A YEAR AGO, hearing that Android apps were gossiping about you to Facebook would have barely elicited a shrug. After a year of damage control which saw Facebook dealing with multiple data slips, leaked emails and a congressional summons, people are far less okay with Zuckerberg being a perpetual third wheel.
So a report from Privacy International is disappointing, even if it isn’t entirely surprising. After spot testing 34 popular (10-500 million users) Android apps, the group found that 23 of them were sending data over to Facebook without any kind of user consent – and even for those without a Facebook account. For good measure, the apps also included the user’s Google advertising ID just to really hammer home the creepiness.
The level of information shared varied from app to app, but special marks go to the Kayak travel booking app, which told on users every time they made a search. The time of the search, the departure and arrival city, the airport, the date, and the number of tickets searched for were all diligently sent over to Facebook for… reasons.
While individual apps probably can’t tell you that much about an individual (the link between Candy Crush addiction and being a simpleton is only correlative for now), connecting multiple apps really does begin to paint a full picture of someone. If a user was using Qibla Connect, Period Tracker Clue, Indeed and My Talking Tom – all apps tested by Privacy International – you could hazard a fair guess that the phone belonged to a job-seeking Muslim mother, for example.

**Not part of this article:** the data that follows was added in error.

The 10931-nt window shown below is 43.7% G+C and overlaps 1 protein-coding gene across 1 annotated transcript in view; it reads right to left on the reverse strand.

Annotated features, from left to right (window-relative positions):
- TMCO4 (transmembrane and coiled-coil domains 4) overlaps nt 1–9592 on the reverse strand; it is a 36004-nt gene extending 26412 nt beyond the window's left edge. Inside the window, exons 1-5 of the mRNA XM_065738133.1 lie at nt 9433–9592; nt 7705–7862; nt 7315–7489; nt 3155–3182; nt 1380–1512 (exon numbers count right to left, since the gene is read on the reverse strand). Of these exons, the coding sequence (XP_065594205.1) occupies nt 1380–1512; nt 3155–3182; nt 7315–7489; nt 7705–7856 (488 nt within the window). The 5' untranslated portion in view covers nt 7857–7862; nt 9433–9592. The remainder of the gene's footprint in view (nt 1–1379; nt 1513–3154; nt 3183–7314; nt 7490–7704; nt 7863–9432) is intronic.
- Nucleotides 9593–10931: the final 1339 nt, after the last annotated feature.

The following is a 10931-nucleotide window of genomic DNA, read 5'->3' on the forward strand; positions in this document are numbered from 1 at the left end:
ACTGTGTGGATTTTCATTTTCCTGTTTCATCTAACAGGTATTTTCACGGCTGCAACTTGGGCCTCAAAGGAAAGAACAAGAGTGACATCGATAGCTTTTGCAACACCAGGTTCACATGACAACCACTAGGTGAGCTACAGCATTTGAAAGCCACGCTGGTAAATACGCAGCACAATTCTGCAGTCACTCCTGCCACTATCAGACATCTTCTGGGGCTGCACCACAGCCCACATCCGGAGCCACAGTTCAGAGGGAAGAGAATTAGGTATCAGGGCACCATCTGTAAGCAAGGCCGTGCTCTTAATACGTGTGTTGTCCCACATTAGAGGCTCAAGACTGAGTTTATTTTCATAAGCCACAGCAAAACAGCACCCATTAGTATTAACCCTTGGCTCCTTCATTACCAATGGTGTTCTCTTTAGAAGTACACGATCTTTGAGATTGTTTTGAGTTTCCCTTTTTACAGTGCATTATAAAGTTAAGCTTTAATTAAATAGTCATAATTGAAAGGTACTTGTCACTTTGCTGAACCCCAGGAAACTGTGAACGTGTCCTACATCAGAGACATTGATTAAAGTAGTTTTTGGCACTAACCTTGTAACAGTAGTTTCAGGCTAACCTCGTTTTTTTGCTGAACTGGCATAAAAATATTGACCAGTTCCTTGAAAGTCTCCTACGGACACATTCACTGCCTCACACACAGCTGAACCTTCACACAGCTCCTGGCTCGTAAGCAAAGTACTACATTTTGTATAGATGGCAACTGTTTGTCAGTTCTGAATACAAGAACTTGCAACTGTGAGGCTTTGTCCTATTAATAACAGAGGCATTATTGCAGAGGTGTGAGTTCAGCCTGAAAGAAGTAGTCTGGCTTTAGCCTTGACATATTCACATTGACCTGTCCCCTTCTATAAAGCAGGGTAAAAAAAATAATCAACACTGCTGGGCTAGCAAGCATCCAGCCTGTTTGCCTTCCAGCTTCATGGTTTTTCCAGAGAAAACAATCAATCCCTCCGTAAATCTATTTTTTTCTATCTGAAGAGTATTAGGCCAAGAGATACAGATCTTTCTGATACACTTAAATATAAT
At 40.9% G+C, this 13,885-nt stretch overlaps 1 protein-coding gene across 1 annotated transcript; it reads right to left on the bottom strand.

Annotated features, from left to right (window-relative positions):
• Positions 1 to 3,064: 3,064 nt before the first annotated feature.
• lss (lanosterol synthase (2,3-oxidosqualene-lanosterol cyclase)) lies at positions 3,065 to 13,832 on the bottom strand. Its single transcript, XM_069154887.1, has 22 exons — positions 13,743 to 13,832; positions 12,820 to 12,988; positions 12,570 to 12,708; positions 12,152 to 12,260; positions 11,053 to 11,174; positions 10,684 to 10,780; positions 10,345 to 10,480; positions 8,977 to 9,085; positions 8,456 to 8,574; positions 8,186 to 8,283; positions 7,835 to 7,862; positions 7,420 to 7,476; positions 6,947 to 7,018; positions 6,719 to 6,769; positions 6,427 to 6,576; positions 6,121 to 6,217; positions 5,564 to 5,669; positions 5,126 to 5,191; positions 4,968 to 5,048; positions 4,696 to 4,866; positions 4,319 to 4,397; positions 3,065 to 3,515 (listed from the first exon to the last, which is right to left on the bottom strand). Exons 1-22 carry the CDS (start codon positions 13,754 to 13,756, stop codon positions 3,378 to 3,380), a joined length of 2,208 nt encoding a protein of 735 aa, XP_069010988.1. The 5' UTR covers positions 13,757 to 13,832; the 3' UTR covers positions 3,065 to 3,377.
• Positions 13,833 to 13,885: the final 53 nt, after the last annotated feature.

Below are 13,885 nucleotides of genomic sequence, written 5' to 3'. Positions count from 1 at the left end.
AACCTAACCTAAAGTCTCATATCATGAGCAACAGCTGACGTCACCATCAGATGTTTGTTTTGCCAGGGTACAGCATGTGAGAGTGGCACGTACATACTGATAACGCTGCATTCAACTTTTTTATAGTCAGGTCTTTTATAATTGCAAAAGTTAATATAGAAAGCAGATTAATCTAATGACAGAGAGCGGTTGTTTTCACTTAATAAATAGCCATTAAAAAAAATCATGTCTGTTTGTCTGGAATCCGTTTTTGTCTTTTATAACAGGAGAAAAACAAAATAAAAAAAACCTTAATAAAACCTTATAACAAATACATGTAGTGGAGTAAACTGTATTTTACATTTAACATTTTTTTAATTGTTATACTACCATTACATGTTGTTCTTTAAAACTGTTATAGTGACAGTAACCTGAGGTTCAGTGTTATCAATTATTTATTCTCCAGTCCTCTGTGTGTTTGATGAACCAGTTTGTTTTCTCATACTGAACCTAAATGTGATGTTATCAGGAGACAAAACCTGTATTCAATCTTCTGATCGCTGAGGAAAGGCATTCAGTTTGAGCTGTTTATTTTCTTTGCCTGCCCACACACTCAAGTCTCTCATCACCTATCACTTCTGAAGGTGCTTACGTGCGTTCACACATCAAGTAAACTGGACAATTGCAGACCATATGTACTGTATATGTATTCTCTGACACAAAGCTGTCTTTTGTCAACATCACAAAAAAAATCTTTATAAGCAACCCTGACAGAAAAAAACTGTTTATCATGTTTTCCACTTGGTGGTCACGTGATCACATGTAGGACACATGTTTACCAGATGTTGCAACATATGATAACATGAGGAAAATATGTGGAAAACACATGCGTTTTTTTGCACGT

“Facebook offers analytics and advertising services to app developers, which help them receive aggregated information about how people engage with their apps — this is a common practice for many companies,” Facebook told Privacy International.
“We also wanted to note that many companies offer the types of services you cover in the report and, like Facebook, they also get information from the apps and sites that use them in a similar manner. Amazon, Google and Twitter all offer login features. Likewise, many of these companies, as well as others like Adobe, Flurry, and Mixpanel, provide analytics services for app developers. More generally, most websites and apps send the same information to multiple companies each time you visit them.”
There’s a slim chance you may find that reassuring. You most likely don’t, though.
On the bright side, at least one company has cleaned up its act in the wake of the report. Skyscanner told Privacy International: “Since receiving your letter, we released an update to our app as a priority which will stop the transmission of data via the Facebook SDK.”
Now Facebook will just have to figure out you’ve taken a flight by the airport check-ins and braggy photographs you upload when overseas. How ever will they cope? µ
Source : Inquirer